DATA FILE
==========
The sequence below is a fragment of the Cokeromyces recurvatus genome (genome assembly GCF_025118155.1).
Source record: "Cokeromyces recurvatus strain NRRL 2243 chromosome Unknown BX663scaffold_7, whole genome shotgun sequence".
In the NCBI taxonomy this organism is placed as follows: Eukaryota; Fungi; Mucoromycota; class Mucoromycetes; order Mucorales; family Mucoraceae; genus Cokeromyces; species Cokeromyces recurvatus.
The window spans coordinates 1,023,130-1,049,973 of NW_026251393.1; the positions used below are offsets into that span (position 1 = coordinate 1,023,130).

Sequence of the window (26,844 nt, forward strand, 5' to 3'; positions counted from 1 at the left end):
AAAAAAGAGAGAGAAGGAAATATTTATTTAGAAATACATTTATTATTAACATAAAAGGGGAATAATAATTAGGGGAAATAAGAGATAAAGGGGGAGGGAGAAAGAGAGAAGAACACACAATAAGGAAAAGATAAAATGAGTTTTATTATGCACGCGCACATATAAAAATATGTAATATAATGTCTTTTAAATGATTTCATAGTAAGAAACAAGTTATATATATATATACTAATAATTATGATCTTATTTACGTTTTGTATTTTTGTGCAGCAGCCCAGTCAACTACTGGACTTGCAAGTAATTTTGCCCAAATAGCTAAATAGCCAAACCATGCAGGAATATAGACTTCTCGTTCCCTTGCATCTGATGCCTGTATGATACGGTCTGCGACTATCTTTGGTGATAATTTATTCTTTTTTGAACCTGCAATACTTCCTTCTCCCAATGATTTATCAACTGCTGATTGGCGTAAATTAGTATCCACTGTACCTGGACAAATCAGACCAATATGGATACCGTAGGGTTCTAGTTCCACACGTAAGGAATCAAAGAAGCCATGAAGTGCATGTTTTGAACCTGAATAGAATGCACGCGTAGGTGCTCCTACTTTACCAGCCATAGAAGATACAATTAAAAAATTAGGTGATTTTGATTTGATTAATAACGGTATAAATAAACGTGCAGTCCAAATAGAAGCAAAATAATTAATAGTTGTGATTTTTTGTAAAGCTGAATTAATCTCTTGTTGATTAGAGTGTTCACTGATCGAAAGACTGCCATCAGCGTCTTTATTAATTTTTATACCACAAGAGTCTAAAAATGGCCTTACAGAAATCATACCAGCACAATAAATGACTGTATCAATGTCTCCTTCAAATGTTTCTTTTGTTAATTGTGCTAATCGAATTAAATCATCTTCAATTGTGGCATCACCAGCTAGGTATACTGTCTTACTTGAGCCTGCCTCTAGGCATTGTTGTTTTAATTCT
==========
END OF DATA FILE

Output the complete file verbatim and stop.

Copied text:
The sequence below is a fragment of the Cokeromyces recurvatus genome (genome assembly GCF_025118155.1).
Source record: "Cokeromyces recurvatus strain NRRL 2243 chromosome Unknown BX663scaffold_7, whole genome shotgun sequence".
In the NCBI taxonomy this organism is placed as follows: Eukaryota; Fungi; Mucoromycota; class Mucoromycetes; order Mucorales; family Mucoraceae; genus Cokeromyces; species Cokeromyces recurvatus.
The window spans coordinates 1,023,130-1,049,973 of NW_026251393.1; the positions used below are offsets into that span (position 1 = coordinate 1,023,130).

Sequence of the window (26,844 nt, forward strand, 5' to 3'; positions counted from 1 at the left end):
AAAAAAGAGAGAGAAGGAAATATTTATTTAGAAATACATTTATTATTAACATAAAAGGGGAATAATAATTAGGGGAAATAAGAGATAAAGGGGGAGGGAGAAAGAGAGAAGAACACACAATAAGGAAAAGATAAAATGAGTTTTATTATGCACGCGCACATATAAAAATATGTAATATAATGTCTTTTAAATGATTTCATAGTAAGAAACAAGTTATATATATATATACTAATAATTATGATCTTATTTACGTTTTGTATTTTTGTGCAGCAGCCCAGTCAACTACTGGACTTGCAAGTAATTTTGCCCAAATAGCTAAATAGCCAAACCATGCAGGAATATAGACTTCTCGTTCCCTTGCATCTGATGCCTGTATGATACGGTCTGCGACTATCTTTGGTGATAATTTATTCTTTTTTGAACCTGCAATACTTCCTTCTCCCAATGATTTATCAACTGCTGATTGGCGTAAATTAGTATCCACTGTACCTGGACAAATCAGACCAATATGGATACCGTAGGGTTCTAGTTCCACACGTAAGGAATCAAAGAAGCCATGAAGTGCATGTTTTGAACCTGAATAGAATGCACGCGTAGGTGCTCCTACTTTACCAGCCATAGAAGATACAATTAAAAAATTAGGTGATTTTGATTTGATTAATAACGGTATAAATAAACGTGCAGTCCAAATAGAAGCAAAATAATTAATAGTTGTGATTTTTTGTAAAGCTGAATTAATCTCTTGTTGATTAGAGTGTTCACTGATCGAAAGACTGCCATCAGCGTCTTTATTAATTTTTATACCACAAGAGTCTAAAAATGGCCTTACAGAAATCATACCAGCACAATAAATGACTGTATCAATGTCTCCTTCAAATGTTTCTTTTGTTAATTGTGCTAATCGAATTAAATCATCTTCAATTGTGGCATCACCAGCTAGGTATACTGTCTTACTTGAGCCTGCCTCTAGGCATTGTTGTTTTAATTCT